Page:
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by Ranjani Murali

Image credit: licensed under Creative Commons

The purple smear of your fingers still lingers
on the back of your wife’s hand. The rice
was too yellow, you said, and the daughter’s
ankles too thick. You step out into the raw
brick temple, rain-shorn, and bow in reverence
to an abscess adorned with flower, fruit, abundance.
You slap the back of the priest’s shoulder;
he was schoolmate first, emissary next. You mark
your temple, grab your leather slippers, smirk
at an old woman stroking your shoulder in exchange
for alms. Your war paint has no gaps.

sometimes small things happen in big countries senorita

When you lift the machete hidden under your shirt, the manager
at the theater gasps. Your accomplice has pried
the film roll from the back-arena, and you strike
it repeatedly, as if chanting a hymn. Lemon, you
call the hero (extra-terrestrial or atheist or both)
and gouge his face off every poster. The local
youth-wing leader is calling your phone,
and the screen reads

missed call from sirjee- shocked look- hello kitty tune plays

What deity governs this smelting
ore—slogan, heresy-talk, and your face
on a TV somewhere, deep in the rural
heartland, exclaiming

will sell sister mother for seats fuckers- clapping with bloodied thumb- ouch

You have returned for lunch now, and even the water
isn’t whiter, the silence of your
hunger heavy as the runts wait for you
to rinse your hands before they bring out plates,
and your wife busy with ladling out your leftovers
to the mendicant woman, unsure if she will have

anything to relish later except the metal of blood
or well-water in her mouth. She will watch the movie
later and laugh where the hero curves his mouth
into a naked smile,

enemy across the border and enemy insider your border- prods her hip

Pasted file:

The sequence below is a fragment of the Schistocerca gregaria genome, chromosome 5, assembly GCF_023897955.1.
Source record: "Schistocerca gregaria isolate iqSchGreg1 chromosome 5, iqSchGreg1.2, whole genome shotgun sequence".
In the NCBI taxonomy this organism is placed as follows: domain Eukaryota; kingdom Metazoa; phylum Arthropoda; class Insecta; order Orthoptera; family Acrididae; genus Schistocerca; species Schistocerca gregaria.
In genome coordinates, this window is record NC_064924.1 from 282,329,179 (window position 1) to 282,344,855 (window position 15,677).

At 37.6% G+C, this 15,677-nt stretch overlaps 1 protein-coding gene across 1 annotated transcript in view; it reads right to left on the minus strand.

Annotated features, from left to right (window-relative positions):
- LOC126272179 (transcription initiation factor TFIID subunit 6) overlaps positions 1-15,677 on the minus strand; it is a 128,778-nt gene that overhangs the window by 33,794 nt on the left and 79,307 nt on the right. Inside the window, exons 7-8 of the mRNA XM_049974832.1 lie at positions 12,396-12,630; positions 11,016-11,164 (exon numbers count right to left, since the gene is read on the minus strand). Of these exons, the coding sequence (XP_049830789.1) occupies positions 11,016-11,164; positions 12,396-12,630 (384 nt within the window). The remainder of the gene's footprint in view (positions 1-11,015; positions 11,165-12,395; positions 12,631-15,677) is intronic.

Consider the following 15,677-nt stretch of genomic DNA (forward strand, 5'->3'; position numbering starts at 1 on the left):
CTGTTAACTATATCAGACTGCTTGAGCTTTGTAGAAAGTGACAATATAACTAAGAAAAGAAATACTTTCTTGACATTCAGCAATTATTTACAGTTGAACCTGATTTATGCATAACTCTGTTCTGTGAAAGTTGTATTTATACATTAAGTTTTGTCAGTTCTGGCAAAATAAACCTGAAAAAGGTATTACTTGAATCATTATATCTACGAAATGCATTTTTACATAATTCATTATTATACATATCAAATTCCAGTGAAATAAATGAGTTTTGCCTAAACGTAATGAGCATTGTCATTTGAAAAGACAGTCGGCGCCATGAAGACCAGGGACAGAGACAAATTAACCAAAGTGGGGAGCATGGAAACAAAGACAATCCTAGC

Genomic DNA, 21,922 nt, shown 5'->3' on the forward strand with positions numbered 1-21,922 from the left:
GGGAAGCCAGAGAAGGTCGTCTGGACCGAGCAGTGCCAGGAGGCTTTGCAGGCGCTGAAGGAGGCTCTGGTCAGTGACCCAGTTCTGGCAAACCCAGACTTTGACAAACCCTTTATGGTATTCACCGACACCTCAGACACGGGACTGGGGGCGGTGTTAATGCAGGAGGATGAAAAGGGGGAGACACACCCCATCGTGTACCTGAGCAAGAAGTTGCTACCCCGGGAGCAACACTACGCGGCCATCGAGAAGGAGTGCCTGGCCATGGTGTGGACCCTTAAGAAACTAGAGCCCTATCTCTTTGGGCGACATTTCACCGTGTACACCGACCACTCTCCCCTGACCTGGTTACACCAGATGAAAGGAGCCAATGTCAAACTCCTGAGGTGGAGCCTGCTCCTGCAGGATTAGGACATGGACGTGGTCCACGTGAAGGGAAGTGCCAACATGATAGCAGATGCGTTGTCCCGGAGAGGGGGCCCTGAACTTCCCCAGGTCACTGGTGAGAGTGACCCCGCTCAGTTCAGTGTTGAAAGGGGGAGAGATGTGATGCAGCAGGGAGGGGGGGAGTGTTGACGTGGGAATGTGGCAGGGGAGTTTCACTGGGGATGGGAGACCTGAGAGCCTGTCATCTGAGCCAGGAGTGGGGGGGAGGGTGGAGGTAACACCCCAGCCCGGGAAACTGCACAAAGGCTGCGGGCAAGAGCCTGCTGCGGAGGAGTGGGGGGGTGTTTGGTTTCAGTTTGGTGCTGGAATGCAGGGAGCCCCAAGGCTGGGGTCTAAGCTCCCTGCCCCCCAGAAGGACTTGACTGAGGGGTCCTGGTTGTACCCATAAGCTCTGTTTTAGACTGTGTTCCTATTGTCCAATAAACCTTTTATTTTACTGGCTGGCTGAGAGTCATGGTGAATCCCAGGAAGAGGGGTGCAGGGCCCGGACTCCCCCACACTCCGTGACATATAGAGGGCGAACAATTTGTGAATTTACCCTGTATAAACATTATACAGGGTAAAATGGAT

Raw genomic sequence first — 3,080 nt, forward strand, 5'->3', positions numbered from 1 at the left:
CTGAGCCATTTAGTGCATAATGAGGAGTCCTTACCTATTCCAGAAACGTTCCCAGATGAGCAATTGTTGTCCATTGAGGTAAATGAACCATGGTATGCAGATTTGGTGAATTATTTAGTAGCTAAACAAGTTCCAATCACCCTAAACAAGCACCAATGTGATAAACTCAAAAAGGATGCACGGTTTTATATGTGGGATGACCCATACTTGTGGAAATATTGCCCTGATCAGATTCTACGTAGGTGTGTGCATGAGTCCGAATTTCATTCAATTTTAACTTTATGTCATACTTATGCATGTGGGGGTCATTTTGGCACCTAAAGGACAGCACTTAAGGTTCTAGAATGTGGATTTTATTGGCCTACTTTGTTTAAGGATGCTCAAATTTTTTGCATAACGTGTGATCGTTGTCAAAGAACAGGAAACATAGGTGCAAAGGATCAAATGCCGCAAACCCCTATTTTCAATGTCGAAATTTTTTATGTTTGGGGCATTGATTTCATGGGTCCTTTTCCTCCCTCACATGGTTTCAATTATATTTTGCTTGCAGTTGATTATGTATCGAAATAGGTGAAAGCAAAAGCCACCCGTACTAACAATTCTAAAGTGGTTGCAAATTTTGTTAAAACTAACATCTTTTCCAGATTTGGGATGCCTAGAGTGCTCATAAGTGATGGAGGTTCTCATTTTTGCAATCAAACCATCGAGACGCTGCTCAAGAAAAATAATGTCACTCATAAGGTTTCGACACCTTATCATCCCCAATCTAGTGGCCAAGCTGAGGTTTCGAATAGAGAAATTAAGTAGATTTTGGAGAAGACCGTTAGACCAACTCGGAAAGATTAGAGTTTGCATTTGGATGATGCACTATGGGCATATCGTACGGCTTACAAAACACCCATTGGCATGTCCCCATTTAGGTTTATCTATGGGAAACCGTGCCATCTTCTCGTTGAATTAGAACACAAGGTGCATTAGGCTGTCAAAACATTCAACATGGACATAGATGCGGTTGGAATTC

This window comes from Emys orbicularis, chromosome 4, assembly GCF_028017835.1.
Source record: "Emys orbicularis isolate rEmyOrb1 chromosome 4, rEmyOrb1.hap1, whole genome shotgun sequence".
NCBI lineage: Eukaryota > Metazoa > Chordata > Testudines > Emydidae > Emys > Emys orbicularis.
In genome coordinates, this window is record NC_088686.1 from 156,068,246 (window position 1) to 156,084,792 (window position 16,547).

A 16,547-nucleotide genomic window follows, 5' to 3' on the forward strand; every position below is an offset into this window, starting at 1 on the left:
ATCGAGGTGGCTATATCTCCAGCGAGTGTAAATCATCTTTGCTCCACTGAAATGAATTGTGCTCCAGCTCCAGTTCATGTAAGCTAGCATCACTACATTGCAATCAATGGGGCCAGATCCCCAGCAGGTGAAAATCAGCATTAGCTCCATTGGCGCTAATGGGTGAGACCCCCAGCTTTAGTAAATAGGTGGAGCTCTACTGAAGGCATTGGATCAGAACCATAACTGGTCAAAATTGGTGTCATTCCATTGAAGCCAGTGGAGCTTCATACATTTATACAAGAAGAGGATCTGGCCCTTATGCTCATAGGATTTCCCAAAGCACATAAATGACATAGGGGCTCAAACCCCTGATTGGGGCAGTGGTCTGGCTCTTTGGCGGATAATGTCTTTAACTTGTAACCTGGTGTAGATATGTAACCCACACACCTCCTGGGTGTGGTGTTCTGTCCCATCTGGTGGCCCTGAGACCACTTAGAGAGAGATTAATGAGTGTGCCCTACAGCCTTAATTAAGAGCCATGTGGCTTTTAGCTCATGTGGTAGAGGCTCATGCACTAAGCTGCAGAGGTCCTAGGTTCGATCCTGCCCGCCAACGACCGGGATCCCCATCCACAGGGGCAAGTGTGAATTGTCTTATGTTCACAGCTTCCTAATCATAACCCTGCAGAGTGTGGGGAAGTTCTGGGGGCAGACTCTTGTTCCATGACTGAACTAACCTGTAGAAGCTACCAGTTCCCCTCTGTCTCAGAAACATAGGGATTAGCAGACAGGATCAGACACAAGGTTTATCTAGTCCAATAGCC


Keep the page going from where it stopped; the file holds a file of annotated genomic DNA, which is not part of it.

and guffaw when he pulls
the gods of your imagination off the shelves,
disrobing them and casting his mirror back
on their cracked eyes. She will see you then,
once, closely, but never again

now little tension then for you full attention-
more picture is left my friend- applause-

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Ranjani-Murali_-author-photoRanjani Murali is a Chicago-based writer and artist. She received her MFA in Poetry from George Mason University. She currently manages communications for a nonprofit serving LGBTQ+ youth across Illinois. She is the recipient of fellowships from the Vermont Studio Center and the Fine Arts Work Center. She won the Srinivas Rayaprol poetry prize in 2014 and Almost Island’s inaugural manuscript prize in 2015. Her first book of poems is forthcoming. Her work has appeared in Phoebe, Eclectica, Cricket Online Review, Word Riot, and elsewhere.

1. Reasonable use lines from the pictures. All writes reserved. Back

2. http://www.theguardian.com/film/2015/jan/02/bollywood-film-pk-hindu-nationalist-protests-india-aamir-khan
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